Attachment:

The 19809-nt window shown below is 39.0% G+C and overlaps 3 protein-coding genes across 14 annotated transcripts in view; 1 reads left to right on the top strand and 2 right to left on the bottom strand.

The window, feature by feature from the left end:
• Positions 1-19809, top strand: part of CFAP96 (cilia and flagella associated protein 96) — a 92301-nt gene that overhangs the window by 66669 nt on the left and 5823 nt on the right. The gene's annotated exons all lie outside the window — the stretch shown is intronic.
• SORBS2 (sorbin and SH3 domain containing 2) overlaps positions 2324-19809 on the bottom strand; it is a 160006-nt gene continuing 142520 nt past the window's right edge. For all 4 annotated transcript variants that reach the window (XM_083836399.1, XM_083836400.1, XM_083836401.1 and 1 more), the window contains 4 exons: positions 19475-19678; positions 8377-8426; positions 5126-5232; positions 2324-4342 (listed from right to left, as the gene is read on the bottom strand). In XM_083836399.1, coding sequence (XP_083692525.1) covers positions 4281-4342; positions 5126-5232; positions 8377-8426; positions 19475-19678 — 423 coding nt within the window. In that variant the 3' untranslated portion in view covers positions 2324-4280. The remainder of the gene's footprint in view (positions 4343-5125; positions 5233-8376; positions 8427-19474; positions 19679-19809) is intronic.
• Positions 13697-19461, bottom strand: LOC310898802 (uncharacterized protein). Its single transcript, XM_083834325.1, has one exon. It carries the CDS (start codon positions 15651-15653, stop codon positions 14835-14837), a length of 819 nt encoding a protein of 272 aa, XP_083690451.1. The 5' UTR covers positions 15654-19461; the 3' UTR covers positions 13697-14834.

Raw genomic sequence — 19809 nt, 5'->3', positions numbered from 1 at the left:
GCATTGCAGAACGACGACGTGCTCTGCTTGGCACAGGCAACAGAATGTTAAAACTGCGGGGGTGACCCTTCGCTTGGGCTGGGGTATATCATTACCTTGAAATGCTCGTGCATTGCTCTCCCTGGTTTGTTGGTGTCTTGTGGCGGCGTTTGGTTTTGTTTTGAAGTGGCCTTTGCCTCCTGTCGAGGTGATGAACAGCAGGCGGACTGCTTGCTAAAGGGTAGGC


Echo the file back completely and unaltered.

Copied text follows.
The 19809-nt window shown below is 39.0% G+C and overlaps 3 protein-coding genes across 14 annotated transcripts in view; 1 reads left to right on the top strand and 2 right to left on the bottom strand.

The window, feature by feature from the left end:
• Positions 1-19809, top strand: part of CFAP96 (cilia and flagella associated protein 96) — a 92301-nt gene that overhangs the window by 66669 nt on the left and 5823 nt on the right. The gene's annotated exons all lie outside the window — the stretch shown is intronic.
• SORBS2 (sorbin and SH3 domain containing 2) overlaps positions 2324-19809 on the bottom strand; it is a 160006-nt gene continuing 142520 nt past the window's right edge. For all 4 annotated transcript variants that reach the window (XM_083836399.1, XM_083836400.1, XM_083836401.1 and 1 more), the window contains 4 exons: positions 19475-19678; positions 8377-8426; positions 5126-5232; positions 2324-4342 (listed from right to left, as the gene is read on the bottom strand). In XM_083836399.1, coding sequence (XP_083692525.1) covers positions 4281-4342; positions 5126-5232; positions 8377-8426; positions 19475-19678 — 423 coding nt within the window. In that variant the 3' untranslated portion in view covers positions 2324-4280. The remainder of the gene's footprint in view (positions 4343-5125; positions 5233-8376; positions 8427-19474; positions 19679-19809) is intronic.
• Positions 13697-19461, bottom strand: LOC310898802 (uncharacterized protein). Its single transcript, XM_083834325.1, has one exon. It carries the CDS (start codon positions 15651-15653, stop codon positions 14835-14837), a length of 819 nt encoding a protein of 272 aa, XP_083690451.1. The 5' UTR covers positions 15654-19461; the 3' UTR covers positions 13697-14834.

Raw genomic sequence — 19809 nt, 5'->3', positions numbered from 1 at the left:
GCATTGCAGAACGACGACGTGCTCTGCTTGGCACAGGCAACAGAATGTTAAAACTGCGGGGGTGACCCTTCGCTTGGGCTGGGGTATATCATTACCTTGAAATGCTCGTGCATTGCTCTCCCTGGTTTGTTGGTGTCTTGTGGCGGCGTTTGGTTTTGTTTTGAAGTGGCCTTTGCCTCCTGTCGAGGTGATGAACAGCAGGCGGACTGCTTGCTAAAGGGTAGGC